COLOGNE: Advertising campaigns displaying above-average levels of creativity deliver a greater impact on sales than their less engaging alternatives, research has revealed.
Werner Reinartz and Peter Saffert, of the University of Cologne, compared 437 campaigns from 90 brands in ten FMCG categories in Germany, assessing creativity in terms of originality, flexibility, elaboration, synthesis and artistic value.
They controlled for different levels of spending, and found that creativity did indeed have a significant effect.
In their research, a 1% increase in adspend generally translated into a 0.2% increase in purchases. But in the case of the most creative ads, the increase in purchases was close to 0.3%.
The authors suggested that this analysis can be further refined in order to establish what types of creativity work best in what context.
They were prompted to undertake the research after learning that two leading German agencies - Jung von Matt and Scholz & Friends - have declined to take part in any creative or advertising award competitions in 2013.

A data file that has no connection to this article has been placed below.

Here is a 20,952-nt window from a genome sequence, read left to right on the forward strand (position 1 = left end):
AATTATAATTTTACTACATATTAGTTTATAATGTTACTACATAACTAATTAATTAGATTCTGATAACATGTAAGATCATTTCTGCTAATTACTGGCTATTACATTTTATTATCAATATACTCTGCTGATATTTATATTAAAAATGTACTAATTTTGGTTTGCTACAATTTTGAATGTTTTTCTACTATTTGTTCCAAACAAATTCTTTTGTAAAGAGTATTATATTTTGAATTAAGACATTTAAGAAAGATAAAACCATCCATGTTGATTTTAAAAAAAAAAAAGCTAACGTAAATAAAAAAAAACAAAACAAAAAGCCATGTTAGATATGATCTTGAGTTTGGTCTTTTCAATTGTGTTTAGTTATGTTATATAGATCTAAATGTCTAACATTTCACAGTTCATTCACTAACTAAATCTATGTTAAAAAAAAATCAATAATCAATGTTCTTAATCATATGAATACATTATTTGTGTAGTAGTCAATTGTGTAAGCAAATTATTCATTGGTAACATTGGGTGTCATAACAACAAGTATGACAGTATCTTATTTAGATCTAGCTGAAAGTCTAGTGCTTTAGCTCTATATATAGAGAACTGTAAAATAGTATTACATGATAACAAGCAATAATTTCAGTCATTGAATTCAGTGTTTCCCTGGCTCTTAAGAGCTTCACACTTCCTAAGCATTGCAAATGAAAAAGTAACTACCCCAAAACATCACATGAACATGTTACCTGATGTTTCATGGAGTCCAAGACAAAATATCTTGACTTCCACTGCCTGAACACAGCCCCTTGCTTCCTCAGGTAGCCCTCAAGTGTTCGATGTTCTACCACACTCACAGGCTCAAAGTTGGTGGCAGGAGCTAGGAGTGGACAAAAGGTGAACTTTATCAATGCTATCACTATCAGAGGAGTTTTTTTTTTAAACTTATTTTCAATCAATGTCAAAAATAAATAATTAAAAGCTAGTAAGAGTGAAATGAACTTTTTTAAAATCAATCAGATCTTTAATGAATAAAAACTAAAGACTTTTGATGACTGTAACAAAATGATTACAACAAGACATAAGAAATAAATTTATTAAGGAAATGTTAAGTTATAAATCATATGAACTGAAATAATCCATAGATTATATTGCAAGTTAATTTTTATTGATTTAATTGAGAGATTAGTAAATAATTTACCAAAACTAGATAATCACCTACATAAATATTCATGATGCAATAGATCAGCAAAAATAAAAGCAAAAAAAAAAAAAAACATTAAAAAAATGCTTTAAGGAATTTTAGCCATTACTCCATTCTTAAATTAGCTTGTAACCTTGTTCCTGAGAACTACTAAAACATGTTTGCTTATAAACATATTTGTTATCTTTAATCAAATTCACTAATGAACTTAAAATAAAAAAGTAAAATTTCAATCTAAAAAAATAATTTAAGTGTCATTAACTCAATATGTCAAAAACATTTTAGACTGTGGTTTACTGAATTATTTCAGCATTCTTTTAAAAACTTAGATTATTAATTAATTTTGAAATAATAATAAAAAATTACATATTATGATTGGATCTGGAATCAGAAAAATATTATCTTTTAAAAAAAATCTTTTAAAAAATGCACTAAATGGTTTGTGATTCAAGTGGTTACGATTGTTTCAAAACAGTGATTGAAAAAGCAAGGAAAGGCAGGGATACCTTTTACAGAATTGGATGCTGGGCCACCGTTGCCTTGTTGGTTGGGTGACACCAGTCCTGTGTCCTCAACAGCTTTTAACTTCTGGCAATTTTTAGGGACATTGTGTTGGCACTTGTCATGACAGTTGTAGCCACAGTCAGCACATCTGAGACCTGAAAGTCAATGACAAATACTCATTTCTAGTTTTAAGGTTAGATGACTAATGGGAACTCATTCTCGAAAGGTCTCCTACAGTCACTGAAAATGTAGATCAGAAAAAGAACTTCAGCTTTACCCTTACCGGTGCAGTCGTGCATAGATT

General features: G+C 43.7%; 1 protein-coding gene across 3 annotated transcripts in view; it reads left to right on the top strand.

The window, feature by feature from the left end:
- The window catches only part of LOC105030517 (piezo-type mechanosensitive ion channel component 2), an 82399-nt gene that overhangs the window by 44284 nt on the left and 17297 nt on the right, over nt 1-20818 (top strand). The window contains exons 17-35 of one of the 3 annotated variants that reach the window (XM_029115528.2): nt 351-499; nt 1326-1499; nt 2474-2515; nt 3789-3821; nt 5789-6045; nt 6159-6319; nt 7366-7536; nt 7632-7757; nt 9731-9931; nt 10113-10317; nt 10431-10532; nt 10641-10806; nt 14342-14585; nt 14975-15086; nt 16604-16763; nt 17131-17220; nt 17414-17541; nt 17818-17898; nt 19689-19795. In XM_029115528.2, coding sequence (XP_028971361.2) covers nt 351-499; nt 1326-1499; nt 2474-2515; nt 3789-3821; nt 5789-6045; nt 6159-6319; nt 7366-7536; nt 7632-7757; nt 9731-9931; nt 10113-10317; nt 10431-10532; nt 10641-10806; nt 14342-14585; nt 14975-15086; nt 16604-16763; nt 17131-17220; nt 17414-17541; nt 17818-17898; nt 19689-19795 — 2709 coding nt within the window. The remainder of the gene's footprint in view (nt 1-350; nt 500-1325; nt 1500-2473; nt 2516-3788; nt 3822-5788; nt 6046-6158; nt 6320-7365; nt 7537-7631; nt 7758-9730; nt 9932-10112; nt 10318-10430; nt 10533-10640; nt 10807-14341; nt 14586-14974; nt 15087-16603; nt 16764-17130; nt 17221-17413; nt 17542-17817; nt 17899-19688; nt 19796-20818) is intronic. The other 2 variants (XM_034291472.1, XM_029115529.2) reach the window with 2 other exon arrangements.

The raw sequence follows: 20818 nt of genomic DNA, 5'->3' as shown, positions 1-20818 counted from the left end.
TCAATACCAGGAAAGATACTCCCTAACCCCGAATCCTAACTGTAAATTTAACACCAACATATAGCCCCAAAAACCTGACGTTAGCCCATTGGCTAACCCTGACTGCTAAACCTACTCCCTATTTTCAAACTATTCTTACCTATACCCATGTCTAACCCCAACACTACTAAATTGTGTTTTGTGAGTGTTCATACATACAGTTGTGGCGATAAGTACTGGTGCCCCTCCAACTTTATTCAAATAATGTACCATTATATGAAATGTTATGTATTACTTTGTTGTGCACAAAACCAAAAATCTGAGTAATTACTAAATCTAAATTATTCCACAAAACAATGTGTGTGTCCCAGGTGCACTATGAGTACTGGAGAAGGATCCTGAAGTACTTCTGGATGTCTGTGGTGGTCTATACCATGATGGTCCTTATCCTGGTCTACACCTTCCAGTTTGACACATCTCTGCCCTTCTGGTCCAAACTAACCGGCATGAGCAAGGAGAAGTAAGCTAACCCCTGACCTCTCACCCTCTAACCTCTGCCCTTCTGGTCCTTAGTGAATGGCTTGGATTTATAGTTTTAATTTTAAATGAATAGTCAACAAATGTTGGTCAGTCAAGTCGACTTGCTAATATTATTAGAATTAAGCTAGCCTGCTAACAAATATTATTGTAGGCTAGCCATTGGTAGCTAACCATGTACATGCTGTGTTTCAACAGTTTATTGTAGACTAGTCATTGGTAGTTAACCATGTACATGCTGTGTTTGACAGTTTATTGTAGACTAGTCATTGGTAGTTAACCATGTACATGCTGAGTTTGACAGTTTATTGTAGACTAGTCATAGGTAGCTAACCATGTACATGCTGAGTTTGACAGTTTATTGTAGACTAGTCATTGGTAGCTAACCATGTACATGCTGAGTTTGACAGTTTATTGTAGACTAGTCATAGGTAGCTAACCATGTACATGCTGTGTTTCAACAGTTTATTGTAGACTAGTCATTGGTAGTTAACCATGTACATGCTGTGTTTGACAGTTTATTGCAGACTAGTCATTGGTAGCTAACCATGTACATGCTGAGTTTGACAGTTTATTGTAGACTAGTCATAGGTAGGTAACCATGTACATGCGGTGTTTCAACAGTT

Noting that a growing number of submissions to such competitions are designed to win awards and push an agency up the creative rankings rather than sell products - so-called "zombie creations" - the question then arose as to whether creative award success really is a good measure of an agency's creative potential.
Competition entry fees can also mount up, raising more questions about whether this is an appropriate use of agency funds.
The authors argue that their work shows that rigorous metrics are available to enable creativity to be measured "quite precisely".
Not all awards, however, are based purely on creativity: the Cannes Creative Effectiveness Lions and the Warc Prize for Innovation are two examples of competitions that seek to reward both creativity and business effectiveness.
Data sourced from Harvard Business Review; additional content by Warc staff